Both seasons of David Lynch's uncomfortable and wonderfully-demented series are available for gluttonnous consumption. The series explores the community surrounding the death of a popular, double-life-and-cheer-leading Laura Palmer, as well as the very nature of human evil. There are many moments in this show that elicit reactions you didn't know you had the capacity for--where sometimes you may be tickled by the simple-minded-and-slightly-awkward mirth of the small-town ethos, others will downright have your skin crawling. And rest assured, the series finale will make you question your own sanity. Definitely something worth building up to (or perhaps not...).
Nearly every episode from the seventies straight until the 2010's is available on Netflix. Which is a pretty impressive acquisition. The downside is each episode is removed of musical performances, which can be pretty upsetting when you hear the host tease us streamers with unwitting lies like "Musical guest: R.E.M." or "Musical guest: the Kinks" or "Musical guest: [insert your favorite/ any given iconic performance by any band that's ever appeared on the show]." At the least, hosts whom VH1 reruns, limited DVD compilations fail to include, are shown in sketches that have not at the very least been hoarded in some guarded NBC tape-locker. And of course, there are the obscure/unseen sketches by cast members who rule hollywood these days.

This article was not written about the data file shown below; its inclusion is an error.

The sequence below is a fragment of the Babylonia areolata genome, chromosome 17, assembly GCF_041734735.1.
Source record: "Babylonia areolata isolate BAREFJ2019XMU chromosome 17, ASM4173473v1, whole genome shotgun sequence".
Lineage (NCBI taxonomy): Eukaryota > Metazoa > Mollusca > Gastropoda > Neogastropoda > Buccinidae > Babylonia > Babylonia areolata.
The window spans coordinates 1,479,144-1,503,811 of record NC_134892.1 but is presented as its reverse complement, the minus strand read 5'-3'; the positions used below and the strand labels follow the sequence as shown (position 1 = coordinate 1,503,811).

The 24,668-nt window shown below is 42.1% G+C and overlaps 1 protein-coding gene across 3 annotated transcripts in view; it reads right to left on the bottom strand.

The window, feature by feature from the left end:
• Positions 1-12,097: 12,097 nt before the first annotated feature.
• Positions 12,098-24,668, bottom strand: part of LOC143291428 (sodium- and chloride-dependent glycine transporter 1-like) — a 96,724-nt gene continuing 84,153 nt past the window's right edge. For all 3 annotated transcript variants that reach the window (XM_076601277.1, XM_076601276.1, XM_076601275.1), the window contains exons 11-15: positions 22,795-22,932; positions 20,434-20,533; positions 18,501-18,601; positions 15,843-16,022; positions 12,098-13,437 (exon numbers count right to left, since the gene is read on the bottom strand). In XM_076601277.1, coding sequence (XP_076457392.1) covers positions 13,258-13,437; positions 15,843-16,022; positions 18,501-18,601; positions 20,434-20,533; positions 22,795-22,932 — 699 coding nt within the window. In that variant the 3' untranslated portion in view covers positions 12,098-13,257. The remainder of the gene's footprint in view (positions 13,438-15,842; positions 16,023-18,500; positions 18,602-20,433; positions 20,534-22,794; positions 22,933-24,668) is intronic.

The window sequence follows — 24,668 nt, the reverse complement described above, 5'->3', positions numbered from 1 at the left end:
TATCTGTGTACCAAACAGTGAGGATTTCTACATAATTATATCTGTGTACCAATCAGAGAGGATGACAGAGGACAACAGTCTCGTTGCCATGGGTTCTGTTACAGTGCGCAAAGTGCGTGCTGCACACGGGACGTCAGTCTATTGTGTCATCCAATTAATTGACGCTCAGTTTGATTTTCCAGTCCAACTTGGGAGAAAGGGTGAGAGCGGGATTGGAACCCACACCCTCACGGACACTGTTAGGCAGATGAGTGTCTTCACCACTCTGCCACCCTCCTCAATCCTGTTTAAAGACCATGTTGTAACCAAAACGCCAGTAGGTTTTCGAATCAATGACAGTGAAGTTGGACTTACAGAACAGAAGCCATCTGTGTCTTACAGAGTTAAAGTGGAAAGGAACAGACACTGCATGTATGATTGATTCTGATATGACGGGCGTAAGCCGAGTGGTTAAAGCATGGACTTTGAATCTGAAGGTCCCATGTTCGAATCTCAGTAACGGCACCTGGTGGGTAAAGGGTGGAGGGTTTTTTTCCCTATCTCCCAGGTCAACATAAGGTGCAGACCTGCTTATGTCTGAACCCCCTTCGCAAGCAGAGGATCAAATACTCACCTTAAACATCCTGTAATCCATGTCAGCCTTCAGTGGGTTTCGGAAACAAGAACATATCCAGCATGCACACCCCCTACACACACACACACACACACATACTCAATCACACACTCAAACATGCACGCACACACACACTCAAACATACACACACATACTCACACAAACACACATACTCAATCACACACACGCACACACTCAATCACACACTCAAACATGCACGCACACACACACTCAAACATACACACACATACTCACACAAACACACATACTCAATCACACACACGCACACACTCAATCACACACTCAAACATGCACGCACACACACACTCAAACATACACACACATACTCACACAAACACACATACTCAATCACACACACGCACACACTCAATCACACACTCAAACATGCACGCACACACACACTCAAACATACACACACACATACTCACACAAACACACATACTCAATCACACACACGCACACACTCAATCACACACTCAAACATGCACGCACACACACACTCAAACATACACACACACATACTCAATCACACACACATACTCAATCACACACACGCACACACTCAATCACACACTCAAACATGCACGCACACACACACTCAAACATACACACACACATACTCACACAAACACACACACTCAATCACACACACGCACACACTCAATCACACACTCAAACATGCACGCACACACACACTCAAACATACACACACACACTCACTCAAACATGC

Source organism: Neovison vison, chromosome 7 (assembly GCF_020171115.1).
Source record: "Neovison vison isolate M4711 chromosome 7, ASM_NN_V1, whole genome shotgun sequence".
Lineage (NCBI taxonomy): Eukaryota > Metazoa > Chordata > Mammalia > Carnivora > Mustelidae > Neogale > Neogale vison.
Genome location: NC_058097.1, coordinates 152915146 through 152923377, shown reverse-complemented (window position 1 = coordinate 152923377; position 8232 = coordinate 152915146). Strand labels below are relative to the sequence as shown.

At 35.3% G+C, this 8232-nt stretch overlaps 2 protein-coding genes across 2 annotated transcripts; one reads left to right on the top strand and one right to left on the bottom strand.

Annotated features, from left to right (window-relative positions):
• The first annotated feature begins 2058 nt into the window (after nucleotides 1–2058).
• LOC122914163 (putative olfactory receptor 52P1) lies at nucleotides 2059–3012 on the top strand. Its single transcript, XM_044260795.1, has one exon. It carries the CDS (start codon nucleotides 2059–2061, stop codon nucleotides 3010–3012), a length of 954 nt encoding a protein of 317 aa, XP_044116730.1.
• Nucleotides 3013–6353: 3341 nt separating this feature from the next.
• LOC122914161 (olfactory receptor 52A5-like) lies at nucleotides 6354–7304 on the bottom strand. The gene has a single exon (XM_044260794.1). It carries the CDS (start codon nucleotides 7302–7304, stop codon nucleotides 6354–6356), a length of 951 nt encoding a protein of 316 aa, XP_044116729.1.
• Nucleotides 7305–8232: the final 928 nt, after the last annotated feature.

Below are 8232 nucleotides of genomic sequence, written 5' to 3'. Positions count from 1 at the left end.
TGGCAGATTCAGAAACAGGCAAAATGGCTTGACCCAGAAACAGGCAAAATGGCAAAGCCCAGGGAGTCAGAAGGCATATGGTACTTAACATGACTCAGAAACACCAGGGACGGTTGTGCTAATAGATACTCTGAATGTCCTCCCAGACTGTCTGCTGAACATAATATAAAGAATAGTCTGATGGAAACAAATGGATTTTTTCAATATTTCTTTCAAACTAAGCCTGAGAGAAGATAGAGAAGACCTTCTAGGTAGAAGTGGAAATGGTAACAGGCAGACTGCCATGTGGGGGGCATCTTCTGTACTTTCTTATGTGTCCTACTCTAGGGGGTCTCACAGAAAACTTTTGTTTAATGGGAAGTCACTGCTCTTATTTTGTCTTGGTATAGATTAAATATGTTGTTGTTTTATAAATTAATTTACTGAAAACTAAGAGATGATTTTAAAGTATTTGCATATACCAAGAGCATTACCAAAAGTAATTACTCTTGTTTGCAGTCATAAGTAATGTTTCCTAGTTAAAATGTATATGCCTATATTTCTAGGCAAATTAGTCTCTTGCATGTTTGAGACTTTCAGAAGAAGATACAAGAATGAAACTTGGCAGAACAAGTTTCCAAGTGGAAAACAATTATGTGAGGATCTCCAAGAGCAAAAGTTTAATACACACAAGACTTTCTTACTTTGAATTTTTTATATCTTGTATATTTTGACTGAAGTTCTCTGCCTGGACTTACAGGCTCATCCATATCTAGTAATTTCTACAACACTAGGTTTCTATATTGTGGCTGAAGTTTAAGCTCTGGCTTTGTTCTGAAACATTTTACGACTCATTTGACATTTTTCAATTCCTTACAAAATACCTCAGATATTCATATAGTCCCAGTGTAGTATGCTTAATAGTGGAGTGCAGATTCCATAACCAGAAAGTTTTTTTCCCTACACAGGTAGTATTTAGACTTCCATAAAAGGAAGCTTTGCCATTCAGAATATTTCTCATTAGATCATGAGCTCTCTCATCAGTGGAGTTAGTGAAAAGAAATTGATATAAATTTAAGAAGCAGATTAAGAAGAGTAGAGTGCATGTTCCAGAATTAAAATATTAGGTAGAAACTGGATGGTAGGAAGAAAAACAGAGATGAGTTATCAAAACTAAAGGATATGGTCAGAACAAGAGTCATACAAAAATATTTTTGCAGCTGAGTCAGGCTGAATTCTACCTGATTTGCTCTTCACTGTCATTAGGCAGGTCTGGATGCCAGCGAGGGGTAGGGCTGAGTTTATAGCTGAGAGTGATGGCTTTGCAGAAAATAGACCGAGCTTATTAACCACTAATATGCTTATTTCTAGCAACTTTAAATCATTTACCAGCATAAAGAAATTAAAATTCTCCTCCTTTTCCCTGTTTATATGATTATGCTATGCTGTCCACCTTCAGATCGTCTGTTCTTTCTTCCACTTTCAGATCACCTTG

For fans of Ron Swanson's antisocial, meat-eating, and uber-masculine ways (not to mention that mustache) as the Director of the Parks department for which Leslie Knope (Amy Poehler) is so passionate to serve, it should be regarded as a judiciously-sound decision to include this gloriously ongoing series within its increasingly narrowing T.V. offerings. While its obvious brother series the Office (same creators, some actor overlapping) has come to dwindle in recent times (especially with the series-devastating departure of Steve Carell), Parks and Recreation seems to only be getting better with time, to the credit of its consistently great writing and casting decisions (bringing in Rob Lowe was 'literally' the best idea they ever had). Here is a show worthy of reruns from every season, including the latter, which have yet to be re-broadcast elsewhere (other than NBC that is).
The ultimate dysfunctional, frugal middle-class family sitcom, each quirky member of this family is given extensive review: there's the sadistic, burning-ants-with-a-magnifying glass Reese; the precocious, quietly-observant little brother Dewey; the mother-begruding, baggage-toting Francis; the burnt-out, dictatorial mom Lois; the whipped husband, appeasing father Hal; and of course, the all-but-socially-inept boy genius Malcolm. This show, hyperbolic as it was, was incredibly relatable, and a brilliant satire on the horrific banality of suburban life. And then there are the intermittent soliloquoys from Malcolm, in which he adds to each scenario his unique, middle-child perspective. Bonus: see Brian Cranston act a fool before he went all grim as a meth cook in the critically-heralded Breaking Bad (also on Netflix), for which he won a best actor Emmy.